On April 19th, 2013 the Institute of Medical Science (IMS) proudly presented the first ever TEDMED Day at the University of Toronto (Faculty of Medicine). TEDMED is an exceptional event where world-class “doers and thinkers” share their vision of the future for health and medicine. TEDMED Day featured inspirational live talks by experts from the IMS and broadcasted selected live presentations from the TEDMED Conference at the Kennedy Centre in Washington, DC.
There was a wide range of fascinating health topics covered by the speakers, including neuroscience, cancer biology, genetics, and organ transplantation. TEDMED Day provided a great opportunity to get to know fellow students and to learn from our very own leading scientists and clinicians. The IMS faculty speakers left their audience with some memorable and inspirational ideas and quotes!
Dr. Gillian Einstein
Sex and the brain
“We need to do biological science that takes diversity, plasticity, and the social into account.”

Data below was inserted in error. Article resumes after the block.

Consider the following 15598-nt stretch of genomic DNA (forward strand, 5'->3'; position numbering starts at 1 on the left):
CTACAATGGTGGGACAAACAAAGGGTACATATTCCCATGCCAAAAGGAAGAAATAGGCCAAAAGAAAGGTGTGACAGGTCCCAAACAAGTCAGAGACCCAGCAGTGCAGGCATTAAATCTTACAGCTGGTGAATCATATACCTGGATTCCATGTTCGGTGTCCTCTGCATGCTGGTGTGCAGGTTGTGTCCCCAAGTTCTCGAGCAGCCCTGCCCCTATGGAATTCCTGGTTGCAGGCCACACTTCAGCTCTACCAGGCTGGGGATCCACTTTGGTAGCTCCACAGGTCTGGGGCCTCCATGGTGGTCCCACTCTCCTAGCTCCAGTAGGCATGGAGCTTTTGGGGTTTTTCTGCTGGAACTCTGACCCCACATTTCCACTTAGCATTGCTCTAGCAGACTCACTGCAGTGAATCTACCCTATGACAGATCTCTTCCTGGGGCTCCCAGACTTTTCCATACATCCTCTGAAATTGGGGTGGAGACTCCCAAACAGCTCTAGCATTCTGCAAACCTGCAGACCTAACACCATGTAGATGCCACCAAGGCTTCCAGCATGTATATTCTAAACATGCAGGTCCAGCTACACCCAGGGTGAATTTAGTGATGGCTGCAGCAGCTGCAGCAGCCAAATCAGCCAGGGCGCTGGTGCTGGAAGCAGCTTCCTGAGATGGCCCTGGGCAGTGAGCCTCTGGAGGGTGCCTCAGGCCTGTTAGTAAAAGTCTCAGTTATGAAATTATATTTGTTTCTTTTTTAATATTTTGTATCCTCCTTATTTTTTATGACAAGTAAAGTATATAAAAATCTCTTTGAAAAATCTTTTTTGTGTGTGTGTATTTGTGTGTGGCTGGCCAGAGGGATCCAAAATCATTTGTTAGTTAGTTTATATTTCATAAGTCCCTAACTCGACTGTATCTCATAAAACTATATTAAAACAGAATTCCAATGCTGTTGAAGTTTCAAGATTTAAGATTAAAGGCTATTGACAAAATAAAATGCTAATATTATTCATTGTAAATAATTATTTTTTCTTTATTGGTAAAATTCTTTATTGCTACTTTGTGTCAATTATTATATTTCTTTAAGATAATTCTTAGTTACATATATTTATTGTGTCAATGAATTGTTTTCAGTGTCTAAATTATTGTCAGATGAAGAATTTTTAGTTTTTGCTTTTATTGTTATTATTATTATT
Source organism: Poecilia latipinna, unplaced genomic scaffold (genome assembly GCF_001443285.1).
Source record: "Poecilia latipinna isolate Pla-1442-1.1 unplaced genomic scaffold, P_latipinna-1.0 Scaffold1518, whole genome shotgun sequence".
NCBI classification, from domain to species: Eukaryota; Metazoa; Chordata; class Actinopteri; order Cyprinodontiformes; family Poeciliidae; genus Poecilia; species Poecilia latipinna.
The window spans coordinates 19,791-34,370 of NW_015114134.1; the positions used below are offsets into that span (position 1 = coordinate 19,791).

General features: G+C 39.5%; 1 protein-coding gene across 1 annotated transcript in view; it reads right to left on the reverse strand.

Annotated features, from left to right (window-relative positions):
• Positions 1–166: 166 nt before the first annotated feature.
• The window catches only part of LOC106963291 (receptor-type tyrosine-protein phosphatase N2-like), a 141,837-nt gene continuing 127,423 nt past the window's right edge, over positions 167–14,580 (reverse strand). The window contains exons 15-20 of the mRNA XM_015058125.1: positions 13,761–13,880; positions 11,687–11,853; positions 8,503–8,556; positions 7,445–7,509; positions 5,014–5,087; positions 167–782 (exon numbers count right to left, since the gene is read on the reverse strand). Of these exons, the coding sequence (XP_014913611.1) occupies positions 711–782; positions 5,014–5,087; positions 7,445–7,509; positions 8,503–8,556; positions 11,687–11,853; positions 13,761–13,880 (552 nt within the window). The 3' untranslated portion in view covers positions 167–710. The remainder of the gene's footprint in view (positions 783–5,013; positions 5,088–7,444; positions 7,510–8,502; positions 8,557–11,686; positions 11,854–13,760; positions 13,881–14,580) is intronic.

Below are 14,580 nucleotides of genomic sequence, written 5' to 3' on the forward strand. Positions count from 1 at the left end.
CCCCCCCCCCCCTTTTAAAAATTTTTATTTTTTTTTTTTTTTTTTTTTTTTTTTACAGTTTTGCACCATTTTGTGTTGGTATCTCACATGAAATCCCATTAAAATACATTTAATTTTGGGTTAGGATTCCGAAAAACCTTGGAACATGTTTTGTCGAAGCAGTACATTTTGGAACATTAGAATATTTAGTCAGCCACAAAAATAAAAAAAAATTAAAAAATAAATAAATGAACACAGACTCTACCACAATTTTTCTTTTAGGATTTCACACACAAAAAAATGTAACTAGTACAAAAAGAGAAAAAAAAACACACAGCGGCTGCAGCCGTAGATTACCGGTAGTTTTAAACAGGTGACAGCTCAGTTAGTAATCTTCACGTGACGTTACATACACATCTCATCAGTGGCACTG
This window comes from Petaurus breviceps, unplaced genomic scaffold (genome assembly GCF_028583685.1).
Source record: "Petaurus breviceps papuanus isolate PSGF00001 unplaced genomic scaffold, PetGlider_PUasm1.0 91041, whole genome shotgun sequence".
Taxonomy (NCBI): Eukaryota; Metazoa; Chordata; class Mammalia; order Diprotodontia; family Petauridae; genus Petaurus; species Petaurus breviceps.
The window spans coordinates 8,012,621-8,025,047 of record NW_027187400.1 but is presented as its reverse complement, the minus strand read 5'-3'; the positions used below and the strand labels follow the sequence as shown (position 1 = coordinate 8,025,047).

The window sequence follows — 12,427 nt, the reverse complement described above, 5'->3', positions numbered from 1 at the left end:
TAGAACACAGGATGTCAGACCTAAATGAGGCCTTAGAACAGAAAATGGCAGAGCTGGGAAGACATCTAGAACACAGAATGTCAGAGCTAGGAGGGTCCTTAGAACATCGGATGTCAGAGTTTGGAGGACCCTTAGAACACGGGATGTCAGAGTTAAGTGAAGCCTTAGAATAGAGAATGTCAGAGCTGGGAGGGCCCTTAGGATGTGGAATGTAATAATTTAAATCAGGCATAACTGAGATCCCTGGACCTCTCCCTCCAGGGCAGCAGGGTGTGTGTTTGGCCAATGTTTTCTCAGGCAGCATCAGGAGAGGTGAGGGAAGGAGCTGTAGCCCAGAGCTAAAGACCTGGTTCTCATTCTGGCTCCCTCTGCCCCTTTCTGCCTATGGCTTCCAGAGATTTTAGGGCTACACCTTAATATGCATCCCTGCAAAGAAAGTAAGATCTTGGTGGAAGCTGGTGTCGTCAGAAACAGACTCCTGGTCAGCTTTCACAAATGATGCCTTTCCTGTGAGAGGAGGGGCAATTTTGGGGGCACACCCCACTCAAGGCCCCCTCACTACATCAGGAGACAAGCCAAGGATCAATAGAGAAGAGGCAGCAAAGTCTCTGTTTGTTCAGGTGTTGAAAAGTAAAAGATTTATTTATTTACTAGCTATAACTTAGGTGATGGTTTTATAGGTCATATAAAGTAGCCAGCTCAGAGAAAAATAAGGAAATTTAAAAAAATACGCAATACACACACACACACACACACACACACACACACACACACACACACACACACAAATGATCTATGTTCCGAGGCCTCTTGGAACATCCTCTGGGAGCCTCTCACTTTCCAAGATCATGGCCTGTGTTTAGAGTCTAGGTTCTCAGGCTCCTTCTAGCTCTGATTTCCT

Dr. Gary Rodin
Research and the meaning of life
“No one is comfortable sitting by a dying patient, but our goal is to help the process and to allow patients and their families to hold on to life, while also facing its ending.”
Dr. Shaf Keshavjee
Lung transplantation and the quest to build a new lung
“Our goal is to replace, repair, and regenerate lungs… In fact, we just finished a baby lung transplant this morning.”
Dr. Ori Rotstein
Trauma care: What to do on the way to surgery
“What can we do better in the ambulance to treat trauma?”
Dr. Albert Wong
Why should we care about neuroscience?
“Neuroscience is important because it can teach us about human behaviour and nature – what it really is and not what we think it should be.”
Dr. Anne Bassett
Can genetics illuminate the darkness in psychiatry?
“[We are beginning to see] glimmers of light in understanding schizophrenia through knowledge of [genetic] structural variants [and] reducing blame and stigma for patients and their families.”
Dr. Randy McIntosh
The virtual brain
“The virtual brain sets up a dialogue between real brains and brain models, opening the possibility for new global collaborations to understand brain function and dysfunction in ways we never thought possible.”